I had a few letters from readers after last month’s article in this series, and one of them, Paul from Jindabyne, asked about “reverse progression” and whether it held out any hope for the punter who seeks something more exciting, and even perhaps safer, than level staking.

What does reverse progression mean? To put it simply, instead of increasing bets with each successive loss, the punter decreases his bets as he loses. As he wins he makes larger bets.

At first reading, RP may be queried on the score that it gives you no chance to recoup. Such is not the case.

Going through my files, right back to the 60s, I found an article, which tackled the RP thing head-on, and I will repeat it here, so you can judge for yourself whether it’s useful for you.

The article says: “The formula is based on a gradual decrease plan and even when losing the stakes don’t reduce from bet to bet; several are held at the one level.

“In some respects the RP plan is similar to the percentage systems we have dealt with before. The difference is the scale of progression and, of course, there is no limit to the scale of progression.

“The opening bet is 10 per cent of the betting fund. For the purposes of this example we will put it down as $50. With the old-style 10 per cent Plan the first bet would be $5 and if it lost the bank would be $45-calling for a bet of $4.50. Another loss would reduce the balance to $40.50, and so on.

“With the RP Plan, the bettor also uses 10 per cent for his first wager but he does not alter the size of the bet until the balance of the fund falls below a specific mark.

“For instance, with a $50 bank he would change the unit of investment when the balance dropped to $40, betting 10 per cent of $40, and so on, and the next change would be at $20.

“The easiest way to illustrate this is to show the worst that could happen through a long series of consecutive losses. Remember, the starting bank is $50 and the first bet is 10 per cent, which is $5.”

The article then produced the following table of bets:

  1. A loss of $5 would leave $45.
  2. A loss of $5 would leave $40.
  3. A loss of $4 would leave $36.
  4. A loss of $4 would leave $32.
  5. A loss of $4 would leave $28.
  6. A loss of $4 would leave $24.
  7. A loss of $4 would leave $20.
  8. A loss of $2 would leave $18.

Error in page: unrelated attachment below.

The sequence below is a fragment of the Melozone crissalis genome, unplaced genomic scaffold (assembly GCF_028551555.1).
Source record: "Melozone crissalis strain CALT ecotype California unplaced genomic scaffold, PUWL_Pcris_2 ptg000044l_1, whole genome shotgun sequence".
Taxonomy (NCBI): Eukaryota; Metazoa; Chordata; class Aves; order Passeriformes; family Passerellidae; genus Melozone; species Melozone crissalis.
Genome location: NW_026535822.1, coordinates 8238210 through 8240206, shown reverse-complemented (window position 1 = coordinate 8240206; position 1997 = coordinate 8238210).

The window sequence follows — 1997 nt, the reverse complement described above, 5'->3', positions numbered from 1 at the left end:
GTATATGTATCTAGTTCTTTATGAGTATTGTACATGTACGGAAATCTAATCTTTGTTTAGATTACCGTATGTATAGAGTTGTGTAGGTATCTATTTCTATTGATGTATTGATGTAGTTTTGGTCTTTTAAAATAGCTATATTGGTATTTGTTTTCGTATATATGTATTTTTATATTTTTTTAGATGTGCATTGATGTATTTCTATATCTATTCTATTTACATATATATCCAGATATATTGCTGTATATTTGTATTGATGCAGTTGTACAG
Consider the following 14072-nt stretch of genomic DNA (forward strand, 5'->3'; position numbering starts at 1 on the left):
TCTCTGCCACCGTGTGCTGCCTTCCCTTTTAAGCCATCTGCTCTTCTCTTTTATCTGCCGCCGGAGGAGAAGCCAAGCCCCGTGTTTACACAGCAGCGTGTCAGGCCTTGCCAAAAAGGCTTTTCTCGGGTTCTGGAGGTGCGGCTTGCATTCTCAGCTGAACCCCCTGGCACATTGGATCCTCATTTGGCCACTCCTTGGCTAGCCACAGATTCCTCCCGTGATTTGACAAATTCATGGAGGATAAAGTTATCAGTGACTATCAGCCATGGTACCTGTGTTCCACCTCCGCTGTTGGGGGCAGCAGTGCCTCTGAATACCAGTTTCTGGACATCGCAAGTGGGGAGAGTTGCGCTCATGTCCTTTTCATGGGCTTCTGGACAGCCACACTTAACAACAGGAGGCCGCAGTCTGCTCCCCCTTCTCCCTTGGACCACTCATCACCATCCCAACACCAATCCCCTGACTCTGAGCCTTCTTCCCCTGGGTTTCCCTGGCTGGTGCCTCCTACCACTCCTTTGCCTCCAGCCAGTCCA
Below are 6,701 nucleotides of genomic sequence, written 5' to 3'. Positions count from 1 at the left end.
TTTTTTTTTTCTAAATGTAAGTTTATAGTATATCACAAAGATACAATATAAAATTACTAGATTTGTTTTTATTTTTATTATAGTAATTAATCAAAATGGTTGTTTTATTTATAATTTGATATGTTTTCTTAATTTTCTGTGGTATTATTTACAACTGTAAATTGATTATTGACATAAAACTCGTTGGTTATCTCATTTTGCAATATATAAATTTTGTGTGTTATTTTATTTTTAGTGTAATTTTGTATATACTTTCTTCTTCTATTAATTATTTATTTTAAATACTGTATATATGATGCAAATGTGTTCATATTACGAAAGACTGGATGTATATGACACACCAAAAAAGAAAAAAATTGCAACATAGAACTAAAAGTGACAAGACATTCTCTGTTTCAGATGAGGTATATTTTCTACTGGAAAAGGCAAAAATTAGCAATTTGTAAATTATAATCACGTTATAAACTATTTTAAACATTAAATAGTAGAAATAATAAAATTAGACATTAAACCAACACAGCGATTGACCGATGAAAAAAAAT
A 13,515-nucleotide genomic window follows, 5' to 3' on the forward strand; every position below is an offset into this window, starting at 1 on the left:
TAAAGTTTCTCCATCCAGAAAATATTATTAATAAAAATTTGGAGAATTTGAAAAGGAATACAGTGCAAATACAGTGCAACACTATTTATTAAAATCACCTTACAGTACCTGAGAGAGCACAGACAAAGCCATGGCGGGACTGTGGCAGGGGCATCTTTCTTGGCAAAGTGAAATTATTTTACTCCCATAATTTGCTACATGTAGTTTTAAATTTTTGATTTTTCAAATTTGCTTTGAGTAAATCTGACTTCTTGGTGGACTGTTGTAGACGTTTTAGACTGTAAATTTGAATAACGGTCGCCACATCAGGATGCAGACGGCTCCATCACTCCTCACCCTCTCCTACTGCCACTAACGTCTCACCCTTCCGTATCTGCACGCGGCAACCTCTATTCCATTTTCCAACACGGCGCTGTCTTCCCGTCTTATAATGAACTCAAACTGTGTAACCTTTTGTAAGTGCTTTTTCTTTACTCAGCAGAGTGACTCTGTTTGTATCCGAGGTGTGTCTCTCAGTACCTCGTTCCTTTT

The article then went on: “From here on the minimum bet would be $2 and there is money enough ($18) for nine such bets, or in all a total of 17 consecutive bets, all losses, before the $50 bank was wiped out. That’s the worst possible happening.

“The system on good selections is well bolstered against a wipeout while there is no ceiling on winnings.

“Whenever the punter backs a winner he adds the profit to the capital and as the balance increases so do his bets, as he always follows the 10 per cent rule.

“I have shown the example with a $50 bank. However, you can start with a 50 units bank and follow the same plan of staking. A unit can be any amount you like.

“One simple added explanation for those not conversant with these percentage plans. Say the first horse had won at 4/1. There would have been a profit of $20, taking the bank to $70. The next bet would then have been of $7. It is a very simple formula and can win well either with straightout or place bet selections.”

At this point I want to make a correction to some calculations in my last article. An error was made when I happened to type in a wrong figure and this caused subsequent calculations to go awry.

PPM reader Keith Prickett sent me the following letter via email and I am most grateful to him for the information:

With regards to the October (2004) issue of PPM, I address my comments to the staking plan as described in Damien Whitchurch’s article “Hit with singles and doubles”. Although the staking plan known as Death & Taxes (D & T) has probably been around for a while, the analysis of the staking plan does not appear to be of the usual high standard of information delivered by your magazine.